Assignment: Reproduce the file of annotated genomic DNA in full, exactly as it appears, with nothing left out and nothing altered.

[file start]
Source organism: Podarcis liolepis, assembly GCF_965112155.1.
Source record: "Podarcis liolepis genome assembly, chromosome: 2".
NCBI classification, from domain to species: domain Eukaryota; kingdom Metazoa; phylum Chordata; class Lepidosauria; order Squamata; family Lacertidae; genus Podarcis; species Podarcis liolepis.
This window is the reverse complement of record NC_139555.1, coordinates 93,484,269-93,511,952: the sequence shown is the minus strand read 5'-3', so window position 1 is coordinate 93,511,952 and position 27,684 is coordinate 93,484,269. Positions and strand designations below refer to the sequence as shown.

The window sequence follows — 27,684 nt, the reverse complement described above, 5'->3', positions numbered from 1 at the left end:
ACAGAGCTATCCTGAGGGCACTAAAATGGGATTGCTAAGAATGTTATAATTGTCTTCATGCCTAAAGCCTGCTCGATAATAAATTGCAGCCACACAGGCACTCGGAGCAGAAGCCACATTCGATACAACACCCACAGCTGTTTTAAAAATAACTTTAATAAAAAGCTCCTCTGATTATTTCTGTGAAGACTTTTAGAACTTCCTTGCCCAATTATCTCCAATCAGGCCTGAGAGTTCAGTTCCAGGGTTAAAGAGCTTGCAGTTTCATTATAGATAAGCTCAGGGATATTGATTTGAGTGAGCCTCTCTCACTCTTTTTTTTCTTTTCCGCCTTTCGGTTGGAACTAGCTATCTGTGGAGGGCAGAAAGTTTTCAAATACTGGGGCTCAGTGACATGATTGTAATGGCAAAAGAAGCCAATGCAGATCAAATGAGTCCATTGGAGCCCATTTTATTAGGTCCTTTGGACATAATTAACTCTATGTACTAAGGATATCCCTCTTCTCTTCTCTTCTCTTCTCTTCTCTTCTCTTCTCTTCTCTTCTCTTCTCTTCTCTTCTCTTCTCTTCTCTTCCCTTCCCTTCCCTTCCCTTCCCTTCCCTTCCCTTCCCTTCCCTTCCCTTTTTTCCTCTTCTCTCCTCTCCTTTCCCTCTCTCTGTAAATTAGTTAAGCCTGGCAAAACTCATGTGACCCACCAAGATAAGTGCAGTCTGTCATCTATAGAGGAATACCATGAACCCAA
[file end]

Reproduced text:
Source organism: Podarcis liolepis, assembly GCF_965112155.1.
Source record: "Podarcis liolepis genome assembly, chromosome: 2".
NCBI classification, from domain to species: domain Eukaryota; kingdom Metazoa; phylum Chordata; class Lepidosauria; order Squamata; family Lacertidae; genus Podarcis; species Podarcis liolepis.
This window is the reverse complement of record NC_139555.1, coordinates 93,484,269-93,511,952: the sequence shown is the minus strand read 5'-3', so window position 1 is coordinate 93,511,952 and position 27,684 is coordinate 93,484,269. Positions and strand designations below refer to the sequence as shown.

The window sequence follows — 27,684 nt, the reverse complement described above, 5'->3', positions numbered from 1 at the left end:
ACAGAGCTATCCTGAGGGCACTAAAATGGGATTGCTAAGAATGTTATAATTGTCTTCATGCCTAAAGCCTGCTCGATAATAAATTGCAGCCACACAGGCACTCGGAGCAGAAGCCACATTCGATACAACACCCACAGCTGTTTTAAAAATAACTTTAATAAAAAGCTCCTCTGATTATTTCTGTGAAGACTTTTAGAACTTCCTTGCCCAATTATCTCCAATCAGGCCTGAGAGTTCAGTTCCAGGGTTAAAGAGCTTGCAGTTTCATTATAGATAAGCTCAGGGATATTGATTTGAGTGAGCCTCTCTCACTCTTTTTTTTCTTTTCCGCCTTTCGGTTGGAACTAGCTATCTGTGGAGGGCAGAAAGTTTTCAAATACTGGGGCTCAGTGACATGATTGTAATGGCAAAAGAAGCCAATGCAGATCAAATGAGTCCATTGGAGCCCATTTTATTAGGTCCTTTGGACATAATTAACTCTATGTACTAAGGATATCCCTCTTCTCTTCTCTTCTCTTCTCTTCTCTTCTCTTCTCTTCTCTTCTCTTCTCTTCTCTTCTCTTCTCTTCTCTTCCCTTCCCTTCCCTTCCCTTCCCTTCCCTTCCCTTCCCTTCCCTTCCCTTTTTTCCTCTTCTCTCCTCTCCTTTCCCTCTCTCTGTAAATTAGTTAAGCCTGGCAAAACTCATGTGACCCACCAAGATAAGTGCAGTCTGTCATCTATAGAGGAATACCATGAACCCAA